My colleague Mike Bird wrote an extremely irritating analysis of Europe’s antipathy toward American tech companies today in which he argues that “by nature, Europe has a less positive attitude toward innovation and entrepreneurship than America.”
This is nonsense.
Europe’s hatred of American tech companies is caused almost entirely by American lobbyists who are trying to persuade the EU to use its powers to hobble other American tech companies.
One American lobbyist helpfully tweeted this fact today.
It sure looks as if Europe is always trying to put the brakes on innovation from outside Europe. Bird cites the EU’s regulatory moves to investigate Apple, Google and Uber for potential antitrust violations as examples of the way Europe always seems to want to stop American companies from doing anything cool if any European company might get bruised in the process.
Bird has good company. President Obama believes the same thing. In February, in a discussion of Europe’s regulatory environment for tech, Obama said:
In defence of Google and Facebook, sometimes the European response here is more commercially-driven than anything else. As I’ve said, … sometimes their vendors — their service providers who, you know, can’t compete with ours — are essentially trying to set up some roadblocks for our companies to operate effectively there.
This idea — that European tech “can’t compete” and so the government puts up “roadblocks” — is nonsense. Here is one obvious example: Fintech. There are more fintech jobs in London than there are in either New York or Silicon Valley. That’s why the $US1 billion fintech startups like Transferwise are located in Europe, not New York. They will eventually destroy banking. It will be quite innovative, believe me. And in a few years, you’ll probably see a bunch of US bank lobbyists trying to restrain the onslaught of European fintech companies that want to Uber-ize American banks, but I digress…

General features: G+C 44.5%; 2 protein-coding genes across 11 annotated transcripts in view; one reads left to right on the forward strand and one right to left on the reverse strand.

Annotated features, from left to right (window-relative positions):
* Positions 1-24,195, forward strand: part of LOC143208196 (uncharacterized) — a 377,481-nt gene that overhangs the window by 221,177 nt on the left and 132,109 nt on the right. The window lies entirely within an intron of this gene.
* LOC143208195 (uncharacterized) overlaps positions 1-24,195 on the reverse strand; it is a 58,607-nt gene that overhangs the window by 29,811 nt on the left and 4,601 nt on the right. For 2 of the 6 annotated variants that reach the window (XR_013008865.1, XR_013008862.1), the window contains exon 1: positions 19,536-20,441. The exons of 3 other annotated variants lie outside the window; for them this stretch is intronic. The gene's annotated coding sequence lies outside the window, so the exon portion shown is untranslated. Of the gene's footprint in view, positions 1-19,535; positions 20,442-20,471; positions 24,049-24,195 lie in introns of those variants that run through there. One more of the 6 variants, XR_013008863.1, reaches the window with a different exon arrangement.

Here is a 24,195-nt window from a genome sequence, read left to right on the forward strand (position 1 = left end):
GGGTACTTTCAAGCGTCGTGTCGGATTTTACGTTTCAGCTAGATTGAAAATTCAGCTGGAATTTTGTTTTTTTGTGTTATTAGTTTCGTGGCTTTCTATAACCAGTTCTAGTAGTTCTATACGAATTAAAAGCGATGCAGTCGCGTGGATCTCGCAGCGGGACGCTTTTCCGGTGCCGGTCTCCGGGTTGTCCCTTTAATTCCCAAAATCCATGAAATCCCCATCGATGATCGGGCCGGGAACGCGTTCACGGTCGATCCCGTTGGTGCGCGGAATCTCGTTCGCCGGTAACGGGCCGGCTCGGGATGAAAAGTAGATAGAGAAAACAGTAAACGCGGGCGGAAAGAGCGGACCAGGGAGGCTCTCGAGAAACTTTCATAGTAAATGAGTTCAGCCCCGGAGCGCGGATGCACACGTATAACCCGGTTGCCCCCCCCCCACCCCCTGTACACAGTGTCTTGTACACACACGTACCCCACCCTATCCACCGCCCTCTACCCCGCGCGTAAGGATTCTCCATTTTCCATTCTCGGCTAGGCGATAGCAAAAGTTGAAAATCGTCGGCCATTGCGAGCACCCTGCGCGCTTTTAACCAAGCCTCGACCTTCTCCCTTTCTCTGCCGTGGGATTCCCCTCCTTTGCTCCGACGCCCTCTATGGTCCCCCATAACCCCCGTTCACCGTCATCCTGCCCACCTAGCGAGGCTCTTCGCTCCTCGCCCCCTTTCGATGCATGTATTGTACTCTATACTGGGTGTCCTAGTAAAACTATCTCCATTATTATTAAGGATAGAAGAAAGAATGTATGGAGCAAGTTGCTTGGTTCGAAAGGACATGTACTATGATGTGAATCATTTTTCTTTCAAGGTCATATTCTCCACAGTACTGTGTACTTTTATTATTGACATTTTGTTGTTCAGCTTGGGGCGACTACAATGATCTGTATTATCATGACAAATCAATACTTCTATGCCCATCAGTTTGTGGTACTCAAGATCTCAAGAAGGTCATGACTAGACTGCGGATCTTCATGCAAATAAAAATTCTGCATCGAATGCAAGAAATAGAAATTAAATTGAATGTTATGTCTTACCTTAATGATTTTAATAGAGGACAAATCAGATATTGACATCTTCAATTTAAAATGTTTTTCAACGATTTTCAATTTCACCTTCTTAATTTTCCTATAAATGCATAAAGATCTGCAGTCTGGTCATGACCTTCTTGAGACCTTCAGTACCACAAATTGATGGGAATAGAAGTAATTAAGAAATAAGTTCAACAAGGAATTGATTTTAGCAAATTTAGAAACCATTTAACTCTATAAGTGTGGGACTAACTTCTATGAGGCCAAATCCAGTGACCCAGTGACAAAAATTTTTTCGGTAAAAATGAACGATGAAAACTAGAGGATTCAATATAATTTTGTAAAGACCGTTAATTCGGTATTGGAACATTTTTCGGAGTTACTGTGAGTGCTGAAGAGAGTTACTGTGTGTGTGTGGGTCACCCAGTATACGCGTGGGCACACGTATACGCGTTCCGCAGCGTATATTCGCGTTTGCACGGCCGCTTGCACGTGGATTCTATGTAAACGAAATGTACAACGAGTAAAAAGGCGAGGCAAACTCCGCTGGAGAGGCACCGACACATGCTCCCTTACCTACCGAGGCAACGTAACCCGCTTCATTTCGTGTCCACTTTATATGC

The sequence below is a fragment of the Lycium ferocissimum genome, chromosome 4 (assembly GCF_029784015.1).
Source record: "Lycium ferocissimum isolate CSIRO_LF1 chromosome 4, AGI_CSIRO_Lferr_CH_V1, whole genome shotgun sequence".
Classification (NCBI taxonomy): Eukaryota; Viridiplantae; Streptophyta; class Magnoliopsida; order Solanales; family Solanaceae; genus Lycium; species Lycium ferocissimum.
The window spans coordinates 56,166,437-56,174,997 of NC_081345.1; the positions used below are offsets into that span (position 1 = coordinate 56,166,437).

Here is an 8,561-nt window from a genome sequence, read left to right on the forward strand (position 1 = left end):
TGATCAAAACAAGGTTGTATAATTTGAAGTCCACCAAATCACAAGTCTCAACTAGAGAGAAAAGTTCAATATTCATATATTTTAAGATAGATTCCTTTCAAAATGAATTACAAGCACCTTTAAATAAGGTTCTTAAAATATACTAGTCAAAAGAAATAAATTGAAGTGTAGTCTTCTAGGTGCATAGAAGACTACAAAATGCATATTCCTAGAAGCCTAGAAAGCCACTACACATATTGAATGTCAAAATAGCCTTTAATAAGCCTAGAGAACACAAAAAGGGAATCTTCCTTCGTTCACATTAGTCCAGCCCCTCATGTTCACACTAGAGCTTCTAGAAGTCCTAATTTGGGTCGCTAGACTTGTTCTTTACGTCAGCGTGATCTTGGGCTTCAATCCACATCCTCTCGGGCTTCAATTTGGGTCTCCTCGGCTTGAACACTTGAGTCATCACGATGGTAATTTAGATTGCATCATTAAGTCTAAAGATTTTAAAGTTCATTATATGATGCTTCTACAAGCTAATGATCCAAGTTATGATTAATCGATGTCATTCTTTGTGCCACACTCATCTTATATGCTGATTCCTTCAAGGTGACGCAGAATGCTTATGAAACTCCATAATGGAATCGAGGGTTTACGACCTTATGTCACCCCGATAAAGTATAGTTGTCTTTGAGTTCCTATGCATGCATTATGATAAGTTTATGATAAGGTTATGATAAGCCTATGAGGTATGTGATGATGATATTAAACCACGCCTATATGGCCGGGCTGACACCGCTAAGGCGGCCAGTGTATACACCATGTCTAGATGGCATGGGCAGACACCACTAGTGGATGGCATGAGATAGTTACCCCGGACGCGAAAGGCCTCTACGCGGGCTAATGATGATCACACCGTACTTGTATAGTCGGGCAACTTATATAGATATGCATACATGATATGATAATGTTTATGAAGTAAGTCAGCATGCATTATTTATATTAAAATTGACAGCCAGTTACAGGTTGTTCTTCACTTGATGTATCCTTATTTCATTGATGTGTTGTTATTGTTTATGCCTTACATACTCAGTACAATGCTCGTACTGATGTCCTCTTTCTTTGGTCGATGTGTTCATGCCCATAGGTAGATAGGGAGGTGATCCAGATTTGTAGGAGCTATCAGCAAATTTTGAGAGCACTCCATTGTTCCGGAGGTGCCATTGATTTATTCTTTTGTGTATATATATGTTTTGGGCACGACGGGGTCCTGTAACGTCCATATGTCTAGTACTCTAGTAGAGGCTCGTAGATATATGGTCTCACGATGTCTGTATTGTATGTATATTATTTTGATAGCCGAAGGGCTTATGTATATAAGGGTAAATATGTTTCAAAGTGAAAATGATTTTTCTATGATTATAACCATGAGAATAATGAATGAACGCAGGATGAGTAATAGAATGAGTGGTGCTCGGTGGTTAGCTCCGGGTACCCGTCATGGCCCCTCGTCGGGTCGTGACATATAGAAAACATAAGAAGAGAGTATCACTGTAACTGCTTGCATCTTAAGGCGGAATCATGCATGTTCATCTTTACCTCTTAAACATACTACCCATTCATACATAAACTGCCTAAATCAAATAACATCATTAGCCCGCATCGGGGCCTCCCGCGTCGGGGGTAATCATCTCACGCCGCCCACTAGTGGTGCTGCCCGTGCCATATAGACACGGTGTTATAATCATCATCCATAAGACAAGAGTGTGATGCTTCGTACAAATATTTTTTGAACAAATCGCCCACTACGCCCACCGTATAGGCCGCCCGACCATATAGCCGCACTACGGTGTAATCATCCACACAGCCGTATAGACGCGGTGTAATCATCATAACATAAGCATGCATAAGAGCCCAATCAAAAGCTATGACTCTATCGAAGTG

More importantly, it is a matter of public record that the reason the EU is investigating Google’s alleged monopoly of search in Europe is because San Francisco-based Yelp went to lengths to persuade EU regulators to do so. Business Insider reported back in July 2014 that the EU had almost closed the book on that investigation when Yelp’s lobbyists persuaded regulators to re-open their case. My understanding is that Yelp founder Jeremy Stoppelman has actually had dinner with some of the EC’s highest officials in his attempts to make the case — which may have merit — that Google screws companies like Yelp by providing biased search results.
Yelp spokesperson Luther Lowe — an American — has spent a lot of time in London making the case that Google is an evil empire that needs to be curbed.
And today, he tweeted this, “Complainants moving the needle on $USGOOG antitrust case are US tech“:
And European Parliament member Ramon Tremosa tweeted:
Even the people doing the lobbying, and those being lobbied, admit that the lobbyists are Americans!
To summarise, Bird and Obama are wrong. Europe is not against US tech. (Google Ventures just brought a $US100 million VC fund over here for a reason, after all).
Rather, it might just be the case that EU regulators are a soft touch for US lobbyists.